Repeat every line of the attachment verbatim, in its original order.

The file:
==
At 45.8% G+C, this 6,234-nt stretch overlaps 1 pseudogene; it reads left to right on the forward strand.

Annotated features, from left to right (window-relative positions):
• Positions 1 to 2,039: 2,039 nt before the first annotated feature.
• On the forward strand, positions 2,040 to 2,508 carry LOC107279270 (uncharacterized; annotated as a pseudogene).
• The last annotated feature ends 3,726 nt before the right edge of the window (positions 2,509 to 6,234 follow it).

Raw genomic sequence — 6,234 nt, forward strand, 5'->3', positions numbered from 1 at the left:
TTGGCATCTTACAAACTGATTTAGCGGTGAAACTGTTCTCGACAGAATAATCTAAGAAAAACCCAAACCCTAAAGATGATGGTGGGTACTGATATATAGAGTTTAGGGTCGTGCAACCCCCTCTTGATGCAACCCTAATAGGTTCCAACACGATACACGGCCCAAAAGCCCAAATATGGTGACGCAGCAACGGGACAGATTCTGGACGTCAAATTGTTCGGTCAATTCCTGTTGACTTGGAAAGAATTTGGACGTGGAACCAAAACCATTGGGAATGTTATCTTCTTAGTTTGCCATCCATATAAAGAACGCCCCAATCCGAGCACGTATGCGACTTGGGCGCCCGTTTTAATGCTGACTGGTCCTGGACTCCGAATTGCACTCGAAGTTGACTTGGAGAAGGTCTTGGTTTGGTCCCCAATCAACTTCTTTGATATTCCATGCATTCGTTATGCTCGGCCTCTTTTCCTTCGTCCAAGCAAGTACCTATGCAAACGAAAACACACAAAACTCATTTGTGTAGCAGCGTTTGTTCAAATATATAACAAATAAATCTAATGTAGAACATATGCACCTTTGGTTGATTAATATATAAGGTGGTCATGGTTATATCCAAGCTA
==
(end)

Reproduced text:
At 45.8% G+C, this 6,234-nt stretch overlaps 1 pseudogene; it reads left to right on the forward strand.

Annotated features, from left to right (window-relative positions):
• Positions 1 to 2,039: 2,039 nt before the first annotated feature.
• On the forward strand, positions 2,040 to 2,508 carry LOC107279270 (uncharacterized; annotated as a pseudogene).
• The last annotated feature ends 3,726 nt before the right edge of the window (positions 2,509 to 6,234 follow it).

Raw genomic sequence — 6,234 nt, forward strand, 5'->3', positions numbered from 1 at the left:
TTGGCATCTTACAAACTGATTTAGCGGTGAAACTGTTCTCGACAGAATAATCTAAGAAAAACCCAAACCCTAAAGATGATGGTGGGTACTGATATATAGAGTTTAGGGTCGTGCAACCCCCTCTTGATGCAACCCTAATAGGTTCCAACACGATACACGGCCCAAAAGCCCAAATATGGTGACGCAGCAACGGGACAGATTCTGGACGTCAAATTGTTCGGTCAATTCCTGTTGACTTGGAAAGAATTTGGACGTGGAACCAAAACCATTGGGAATGTTATCTTCTTAGTTTGCCATCCATATAAAGAACGCCCCAATCCGAGCACGTATGCGACTTGGGCGCCCGTTTTAATGCTGACTGGTCCTGGACTCCGAATTGCACTCGAAGTTGACTTGGAGAAGGTCTTGGTTTGGTCCCCAATCAACTTCTTTGATATTCCATGCATTCGTTATGCTCGGCCTCTTTTCCTTCGTCCAAGCAAGTACCTATGCAAACGAAAACACACAAAACTCATTTGTGTAGCAGCGTTTGTTCAAATATATAACAAATAAATCTAATGTAGAACATATGCACCTTTGGTTGATTAATATATAAGGTGGTCATGGTTATATCCAAGCTA